However, three years into Kim Jong-un’s reign, as he carried out a series of high-level political purges, something seemed to shift.
“In 2014, they started testing things like crazy,” said Jeffrey Lewis, a nuclear weapons expert at the Middlebury Institute of International Studies at Monterey in California.
The country also built a new underground nuclear testing facility.
Because most of the tests failed — and because of popular depictions of the country as silly and backward — they were shrugged off as farce. It was “easy to kind of laugh at them,” Lewis said.
Now, in retrospect, it seems that the tests indicated a change whose ramifications are only beginning to become clear to analysts.
Andrea Berger, a proliferation expert at the Royal United Services Institute in, said that for years she and some of her colleagues believed “that one of the motivations behind North Korea’s nuclear development was to eventually sell it for the right price,” either in part or in full. Others thought North Korea was simply engaging in a game of cat and mouse, agreeing to freeze parts of the program in exchange for cash or food, only to unfreeze them later in hopes of making another deal on the same goods in another round of negotiations.
In any case, Berger said the country’s activity since 2014 had led to “growing sentiment, and I would go so far as to say it is now the majority view, that North Korea might not be willing to give up its nuclear program or missile programs at all.”
The medium-range missile North Korea tested last month, known as a Musudan, had failed in all five of its prior launches. Last month’s launch, while not a categorical success, showed progress — one of many hard-won breakthroughs.
“We are coming to the realization that North Korea is filling some of the technological gaps we thought they had and erasing some of the question marks quicker than we are comfortable with,” Berger said.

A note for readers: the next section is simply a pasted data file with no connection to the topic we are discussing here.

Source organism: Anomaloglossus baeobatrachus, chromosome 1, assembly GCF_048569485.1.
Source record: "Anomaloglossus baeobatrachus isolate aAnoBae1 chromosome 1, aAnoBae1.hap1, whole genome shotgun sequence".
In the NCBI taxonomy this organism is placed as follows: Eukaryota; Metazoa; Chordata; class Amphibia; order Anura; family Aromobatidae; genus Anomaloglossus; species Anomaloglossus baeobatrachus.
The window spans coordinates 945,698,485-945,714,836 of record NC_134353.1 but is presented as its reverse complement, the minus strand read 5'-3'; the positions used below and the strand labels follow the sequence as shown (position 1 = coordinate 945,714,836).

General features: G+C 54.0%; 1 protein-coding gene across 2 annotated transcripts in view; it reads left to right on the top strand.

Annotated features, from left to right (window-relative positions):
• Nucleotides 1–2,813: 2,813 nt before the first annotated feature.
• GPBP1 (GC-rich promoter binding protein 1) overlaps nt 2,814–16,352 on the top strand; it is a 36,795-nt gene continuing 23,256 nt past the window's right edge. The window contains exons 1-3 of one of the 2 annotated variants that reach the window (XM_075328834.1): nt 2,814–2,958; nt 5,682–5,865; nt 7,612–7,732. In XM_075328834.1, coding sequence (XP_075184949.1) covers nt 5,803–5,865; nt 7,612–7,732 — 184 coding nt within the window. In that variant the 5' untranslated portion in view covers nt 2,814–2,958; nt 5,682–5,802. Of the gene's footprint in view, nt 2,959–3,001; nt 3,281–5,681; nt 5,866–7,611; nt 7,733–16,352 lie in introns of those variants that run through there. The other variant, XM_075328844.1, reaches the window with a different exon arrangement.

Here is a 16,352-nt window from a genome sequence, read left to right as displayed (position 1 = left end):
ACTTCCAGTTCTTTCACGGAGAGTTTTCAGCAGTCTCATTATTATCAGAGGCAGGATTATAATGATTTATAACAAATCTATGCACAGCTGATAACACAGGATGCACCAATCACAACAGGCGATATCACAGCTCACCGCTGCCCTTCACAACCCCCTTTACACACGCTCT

North Korea appears focused on acquiring key nuclear capabilities, including, Berger said, “a demonstrated ability to strike the continental United States.”
John Schilling, who tracks North Korea’s weapons programs at the US-Korea Institute at Johns Hopkins University, has concluded that within the next decade, North Korea will probably produce a nuclear-capable intercontinental ballistic missile that can reach parts of the US west coast.
The country is also developing multiple ways to deliver these missiles, as indicated by the submarine test-launch.
“They’ve just solved one of the key technical challenges to making a mobile ICBM [intercontinental ballistic missile],” Schilling said, referring to a kind of launcher that is harder for adversaries to find or target because it can be moved on large trucks.
Multiple launch systems are considered an expensive, but crucial, component of any serious, field-ready nuclear weapons program, underscoring the magnitude of Kim Jong-un’s ambitions.